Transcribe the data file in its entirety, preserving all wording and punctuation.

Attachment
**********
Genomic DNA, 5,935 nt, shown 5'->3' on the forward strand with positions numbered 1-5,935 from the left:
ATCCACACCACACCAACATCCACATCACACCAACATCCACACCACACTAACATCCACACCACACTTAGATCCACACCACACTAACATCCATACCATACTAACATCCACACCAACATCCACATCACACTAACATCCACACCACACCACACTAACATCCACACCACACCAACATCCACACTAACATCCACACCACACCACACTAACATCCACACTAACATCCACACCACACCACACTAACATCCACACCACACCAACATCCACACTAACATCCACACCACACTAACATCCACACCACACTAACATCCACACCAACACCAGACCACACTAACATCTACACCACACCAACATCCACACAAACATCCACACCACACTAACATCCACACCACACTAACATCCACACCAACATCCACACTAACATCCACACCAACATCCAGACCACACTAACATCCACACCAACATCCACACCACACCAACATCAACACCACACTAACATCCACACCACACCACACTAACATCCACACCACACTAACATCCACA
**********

Genomic DNA, 5,935 nt, shown 5'->3' on the forward strand with positions numbered 1-5,935 from the left:
ATCCACACCACACCAACATCCACATCACACCAACATCCACACCACACTAACATCCACACCACACTTAGATCCACACCACACTAACATCCATACCATACTAACATCCACACCAACATCCACATCACACTAACATCCACACCACACCACACTAACATCCACACCACACCAACATCCACACTAACATCCACACCACACCACACTAACATCCACACTAACATCCACACCACACCACACTAACATCCACACCACACCAACATCCACACTAACATCCACACCACACTAACATCCACACCACACTAACATCCACACCAACACCAGACCACACTAACATCTACACCACACCAACATCCACACAAACATCCACACCACACTAACATCCACACCACACTAACATCCACACCAACATCCACACTAACATCCACACCAACATCCAGACCACACTAACATCCACACCAACATCCACACCACACCAACATCAACACCACACTAACATCCACACCACACCACACTAACATCCACACCACACTAACATCCACA